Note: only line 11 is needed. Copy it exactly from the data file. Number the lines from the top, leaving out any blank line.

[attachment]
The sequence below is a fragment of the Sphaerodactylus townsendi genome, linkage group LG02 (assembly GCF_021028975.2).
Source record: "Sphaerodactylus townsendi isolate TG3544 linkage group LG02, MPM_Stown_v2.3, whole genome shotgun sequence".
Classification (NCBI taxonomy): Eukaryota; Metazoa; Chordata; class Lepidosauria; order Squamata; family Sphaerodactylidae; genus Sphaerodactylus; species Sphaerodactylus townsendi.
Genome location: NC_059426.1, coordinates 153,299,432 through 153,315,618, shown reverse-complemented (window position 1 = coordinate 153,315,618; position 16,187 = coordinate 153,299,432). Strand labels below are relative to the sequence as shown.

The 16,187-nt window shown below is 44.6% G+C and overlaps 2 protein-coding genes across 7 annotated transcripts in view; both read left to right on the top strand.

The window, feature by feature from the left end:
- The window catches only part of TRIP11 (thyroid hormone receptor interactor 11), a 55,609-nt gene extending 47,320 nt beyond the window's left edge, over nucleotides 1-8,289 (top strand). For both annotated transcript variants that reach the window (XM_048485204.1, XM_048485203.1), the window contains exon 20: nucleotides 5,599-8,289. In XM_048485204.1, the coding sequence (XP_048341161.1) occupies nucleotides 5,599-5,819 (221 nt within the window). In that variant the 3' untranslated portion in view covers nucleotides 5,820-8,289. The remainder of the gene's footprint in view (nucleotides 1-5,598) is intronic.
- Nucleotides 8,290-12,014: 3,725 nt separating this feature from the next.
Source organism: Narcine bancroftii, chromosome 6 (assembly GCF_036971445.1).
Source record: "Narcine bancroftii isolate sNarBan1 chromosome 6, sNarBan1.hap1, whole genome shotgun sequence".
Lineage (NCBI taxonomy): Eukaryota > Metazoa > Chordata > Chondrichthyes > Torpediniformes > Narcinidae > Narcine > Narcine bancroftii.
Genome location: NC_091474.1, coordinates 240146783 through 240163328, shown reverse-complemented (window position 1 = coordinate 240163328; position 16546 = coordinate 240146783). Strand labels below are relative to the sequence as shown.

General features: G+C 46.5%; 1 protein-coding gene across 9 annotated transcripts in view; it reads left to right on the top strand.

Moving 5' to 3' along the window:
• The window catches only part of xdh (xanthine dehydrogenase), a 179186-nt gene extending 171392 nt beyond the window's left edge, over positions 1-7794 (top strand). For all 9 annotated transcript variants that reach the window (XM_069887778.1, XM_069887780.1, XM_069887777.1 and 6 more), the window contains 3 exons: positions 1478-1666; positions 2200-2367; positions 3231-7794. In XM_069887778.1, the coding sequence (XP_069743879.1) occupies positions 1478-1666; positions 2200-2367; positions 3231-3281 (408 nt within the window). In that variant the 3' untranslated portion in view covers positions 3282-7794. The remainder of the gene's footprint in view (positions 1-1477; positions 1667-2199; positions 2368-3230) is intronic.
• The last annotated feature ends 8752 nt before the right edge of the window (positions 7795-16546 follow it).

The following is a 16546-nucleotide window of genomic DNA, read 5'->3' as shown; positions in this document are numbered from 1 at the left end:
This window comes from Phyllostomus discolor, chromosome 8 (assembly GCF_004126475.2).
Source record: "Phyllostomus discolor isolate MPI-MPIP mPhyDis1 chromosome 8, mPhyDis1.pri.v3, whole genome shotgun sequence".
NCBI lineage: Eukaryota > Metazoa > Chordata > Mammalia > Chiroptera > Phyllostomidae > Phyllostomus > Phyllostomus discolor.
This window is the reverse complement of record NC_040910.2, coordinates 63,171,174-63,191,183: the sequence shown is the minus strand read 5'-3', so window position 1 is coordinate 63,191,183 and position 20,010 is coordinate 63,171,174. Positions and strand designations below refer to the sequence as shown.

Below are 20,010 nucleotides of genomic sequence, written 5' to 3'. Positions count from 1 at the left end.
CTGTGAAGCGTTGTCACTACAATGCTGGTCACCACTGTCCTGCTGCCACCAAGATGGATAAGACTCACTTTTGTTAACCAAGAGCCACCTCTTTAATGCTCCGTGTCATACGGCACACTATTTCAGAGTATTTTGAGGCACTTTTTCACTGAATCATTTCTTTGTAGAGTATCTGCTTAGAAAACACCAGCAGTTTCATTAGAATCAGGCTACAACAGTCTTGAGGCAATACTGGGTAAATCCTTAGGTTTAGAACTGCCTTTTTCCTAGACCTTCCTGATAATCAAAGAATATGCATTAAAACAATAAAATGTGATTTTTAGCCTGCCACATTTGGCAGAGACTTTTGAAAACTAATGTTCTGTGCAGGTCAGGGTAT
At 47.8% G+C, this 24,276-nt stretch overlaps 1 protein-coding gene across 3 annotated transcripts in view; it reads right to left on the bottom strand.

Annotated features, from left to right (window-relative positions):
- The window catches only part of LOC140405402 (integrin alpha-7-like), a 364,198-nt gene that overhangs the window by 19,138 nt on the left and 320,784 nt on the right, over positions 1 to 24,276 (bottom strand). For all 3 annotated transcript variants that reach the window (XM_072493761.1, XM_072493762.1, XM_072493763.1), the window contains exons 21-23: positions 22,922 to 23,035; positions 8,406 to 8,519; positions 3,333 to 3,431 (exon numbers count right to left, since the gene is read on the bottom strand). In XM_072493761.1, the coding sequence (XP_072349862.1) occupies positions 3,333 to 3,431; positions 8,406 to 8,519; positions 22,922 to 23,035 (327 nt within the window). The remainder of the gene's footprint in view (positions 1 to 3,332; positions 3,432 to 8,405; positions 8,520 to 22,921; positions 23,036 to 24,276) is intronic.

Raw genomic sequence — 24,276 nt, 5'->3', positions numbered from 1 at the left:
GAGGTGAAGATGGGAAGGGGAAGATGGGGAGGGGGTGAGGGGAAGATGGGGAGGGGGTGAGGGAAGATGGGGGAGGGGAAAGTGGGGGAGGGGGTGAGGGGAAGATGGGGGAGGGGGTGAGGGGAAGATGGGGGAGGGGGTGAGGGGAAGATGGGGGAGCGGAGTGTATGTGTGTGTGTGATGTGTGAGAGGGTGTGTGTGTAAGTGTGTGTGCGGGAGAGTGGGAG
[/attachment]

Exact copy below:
Lineage (NCBI taxonomy): Eukaryota > Metazoa > Chordata > Chondrichthyes > Torpediniformes > Narcinidae > Narcine > Narcine bancroftii.